SCWorx Corp.'s leadership allegedly didn’t tell investors that an announced purchase order for coronavirus antibody test kits was either “grossly overblown” or “completely falsified,” a shareholder said Monday in New York federal district court.
The healthcare software firm touted the purchase order in mid-April but didn’t disclose potential problems with the purported buyer and supplier involved in the deal, according to a shareholder derivative suit filed in the U.S. District court for the Southern District of New York.
SCWorx’s buyer was “relatively tiny company that would almost certainly be unable to pay for” testing kits reportedly worth hundreds of millions of dollars, the suit said. And the supplier had “a history rife with fraudulent misrepresentations” and would also probably fall short of meeting its obligations under the deal, the complaint added.
SCWorx faced a temporary trading suspension April 22 after the Securities and Exchange Commission identified concerns about the accuracy of market information related to the test kit deal. The suspension expired May 5.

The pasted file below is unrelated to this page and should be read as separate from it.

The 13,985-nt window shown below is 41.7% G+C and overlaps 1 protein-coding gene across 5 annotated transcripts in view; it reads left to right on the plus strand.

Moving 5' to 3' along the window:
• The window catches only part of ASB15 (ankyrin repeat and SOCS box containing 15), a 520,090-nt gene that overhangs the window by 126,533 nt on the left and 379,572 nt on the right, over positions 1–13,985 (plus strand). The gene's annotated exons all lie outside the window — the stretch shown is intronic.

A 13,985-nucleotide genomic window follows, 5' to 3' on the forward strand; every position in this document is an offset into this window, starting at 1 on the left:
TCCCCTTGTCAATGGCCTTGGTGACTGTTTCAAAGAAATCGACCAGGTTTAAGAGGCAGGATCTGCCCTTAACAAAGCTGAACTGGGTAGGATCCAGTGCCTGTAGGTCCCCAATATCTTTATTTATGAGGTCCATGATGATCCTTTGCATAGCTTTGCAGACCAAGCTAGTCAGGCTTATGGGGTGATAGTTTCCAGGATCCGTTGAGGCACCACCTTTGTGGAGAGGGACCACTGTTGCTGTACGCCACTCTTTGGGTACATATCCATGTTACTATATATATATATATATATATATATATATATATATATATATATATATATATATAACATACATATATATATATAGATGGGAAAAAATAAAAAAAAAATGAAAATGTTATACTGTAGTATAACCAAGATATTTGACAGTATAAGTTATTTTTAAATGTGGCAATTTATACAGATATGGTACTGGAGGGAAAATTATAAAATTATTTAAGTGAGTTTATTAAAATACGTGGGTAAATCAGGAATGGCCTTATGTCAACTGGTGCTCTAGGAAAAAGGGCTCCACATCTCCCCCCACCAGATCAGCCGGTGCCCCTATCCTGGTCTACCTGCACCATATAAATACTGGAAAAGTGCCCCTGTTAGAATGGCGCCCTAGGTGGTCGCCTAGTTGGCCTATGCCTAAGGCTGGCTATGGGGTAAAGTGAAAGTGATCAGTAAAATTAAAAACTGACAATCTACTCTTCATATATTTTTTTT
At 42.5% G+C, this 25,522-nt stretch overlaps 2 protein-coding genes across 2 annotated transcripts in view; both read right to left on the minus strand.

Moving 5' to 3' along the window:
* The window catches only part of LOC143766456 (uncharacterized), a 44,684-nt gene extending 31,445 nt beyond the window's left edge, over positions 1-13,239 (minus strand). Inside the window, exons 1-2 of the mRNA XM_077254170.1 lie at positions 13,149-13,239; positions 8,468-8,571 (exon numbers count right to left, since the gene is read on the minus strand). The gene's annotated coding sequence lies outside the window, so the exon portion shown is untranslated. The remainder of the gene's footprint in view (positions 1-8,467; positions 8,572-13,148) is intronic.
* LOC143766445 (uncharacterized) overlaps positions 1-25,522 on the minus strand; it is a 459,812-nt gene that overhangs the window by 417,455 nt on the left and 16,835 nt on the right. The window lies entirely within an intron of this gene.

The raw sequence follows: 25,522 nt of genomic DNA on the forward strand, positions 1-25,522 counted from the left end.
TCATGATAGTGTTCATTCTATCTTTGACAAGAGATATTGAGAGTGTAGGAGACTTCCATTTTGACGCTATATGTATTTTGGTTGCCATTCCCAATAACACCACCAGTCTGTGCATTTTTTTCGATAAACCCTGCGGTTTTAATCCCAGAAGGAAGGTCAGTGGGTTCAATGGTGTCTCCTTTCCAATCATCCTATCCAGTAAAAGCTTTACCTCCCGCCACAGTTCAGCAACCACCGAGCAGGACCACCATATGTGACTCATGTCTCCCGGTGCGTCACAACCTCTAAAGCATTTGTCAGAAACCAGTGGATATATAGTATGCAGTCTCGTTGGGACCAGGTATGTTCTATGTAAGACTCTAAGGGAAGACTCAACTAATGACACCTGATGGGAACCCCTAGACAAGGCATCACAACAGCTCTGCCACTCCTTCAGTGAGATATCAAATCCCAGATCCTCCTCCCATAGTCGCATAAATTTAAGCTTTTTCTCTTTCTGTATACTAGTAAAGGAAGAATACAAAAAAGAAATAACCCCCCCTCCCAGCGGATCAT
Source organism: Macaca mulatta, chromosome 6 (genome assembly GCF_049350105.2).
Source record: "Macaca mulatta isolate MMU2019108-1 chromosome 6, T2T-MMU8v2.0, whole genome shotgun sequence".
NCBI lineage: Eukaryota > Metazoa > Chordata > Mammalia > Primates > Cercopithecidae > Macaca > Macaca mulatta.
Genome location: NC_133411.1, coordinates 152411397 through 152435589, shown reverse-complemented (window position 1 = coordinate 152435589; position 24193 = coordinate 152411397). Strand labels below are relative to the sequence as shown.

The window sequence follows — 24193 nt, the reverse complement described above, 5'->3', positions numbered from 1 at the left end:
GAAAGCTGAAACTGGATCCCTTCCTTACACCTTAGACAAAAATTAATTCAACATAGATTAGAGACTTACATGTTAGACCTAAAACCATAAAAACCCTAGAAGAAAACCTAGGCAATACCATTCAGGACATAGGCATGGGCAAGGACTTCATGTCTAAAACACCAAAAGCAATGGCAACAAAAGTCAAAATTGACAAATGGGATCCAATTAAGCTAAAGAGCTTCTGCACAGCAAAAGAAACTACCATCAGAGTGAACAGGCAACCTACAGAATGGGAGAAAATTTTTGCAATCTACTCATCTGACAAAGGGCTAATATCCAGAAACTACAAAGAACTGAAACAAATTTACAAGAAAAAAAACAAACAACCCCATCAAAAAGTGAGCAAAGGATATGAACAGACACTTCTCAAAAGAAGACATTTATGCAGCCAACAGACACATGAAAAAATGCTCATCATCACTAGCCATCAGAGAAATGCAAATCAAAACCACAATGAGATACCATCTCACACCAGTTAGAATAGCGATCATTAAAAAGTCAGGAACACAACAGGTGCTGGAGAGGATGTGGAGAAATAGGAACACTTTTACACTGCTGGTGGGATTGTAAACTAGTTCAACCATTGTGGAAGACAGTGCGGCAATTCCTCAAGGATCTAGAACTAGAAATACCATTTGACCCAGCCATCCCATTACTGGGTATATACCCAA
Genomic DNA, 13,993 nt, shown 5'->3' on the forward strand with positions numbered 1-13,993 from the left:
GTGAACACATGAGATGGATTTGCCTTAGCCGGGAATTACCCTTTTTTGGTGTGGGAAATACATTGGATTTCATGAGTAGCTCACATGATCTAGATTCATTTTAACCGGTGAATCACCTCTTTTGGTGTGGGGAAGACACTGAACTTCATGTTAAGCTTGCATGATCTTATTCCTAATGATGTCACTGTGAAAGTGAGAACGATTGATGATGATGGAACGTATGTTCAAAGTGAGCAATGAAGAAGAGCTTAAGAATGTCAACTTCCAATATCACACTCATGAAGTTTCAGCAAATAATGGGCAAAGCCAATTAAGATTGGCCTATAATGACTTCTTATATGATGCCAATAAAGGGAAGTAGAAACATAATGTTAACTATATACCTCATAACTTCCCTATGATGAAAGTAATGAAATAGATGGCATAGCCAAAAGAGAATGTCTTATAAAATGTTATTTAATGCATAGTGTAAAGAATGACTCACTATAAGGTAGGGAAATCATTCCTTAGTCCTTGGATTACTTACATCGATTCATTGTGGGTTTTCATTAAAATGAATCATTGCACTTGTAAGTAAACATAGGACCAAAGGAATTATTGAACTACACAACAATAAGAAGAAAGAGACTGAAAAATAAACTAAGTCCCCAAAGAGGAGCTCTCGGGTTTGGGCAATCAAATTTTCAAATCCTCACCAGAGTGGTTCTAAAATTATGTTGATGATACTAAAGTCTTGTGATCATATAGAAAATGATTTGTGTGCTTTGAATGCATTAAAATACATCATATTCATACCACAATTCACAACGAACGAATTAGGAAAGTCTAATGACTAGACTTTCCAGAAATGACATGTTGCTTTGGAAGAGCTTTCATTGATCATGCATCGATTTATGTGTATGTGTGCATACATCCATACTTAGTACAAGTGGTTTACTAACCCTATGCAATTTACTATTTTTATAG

Investors filed similar allegations in a proposed class suit in April. King & Spalding LLP represents one of the SCWorx executives in the earlier suit.
Causes of Action: Breach of fiduciary duties; unjust enrichment; abuse of control; gross mismanagement; waste of corporate assets.
Relief: Damages with interest and restitution paid to SCWorx by the defendants; corporate governance reform; attorneys’ fees; court costs.
Response: SCWorx declined to comment on pending litigation.
Attorneys: Brown Law Firm PC represents the shareholders.
The case is Lozano v. Schessel, S.D.N.Y., No. 20-cv-04554, complaint filed 6/15/20.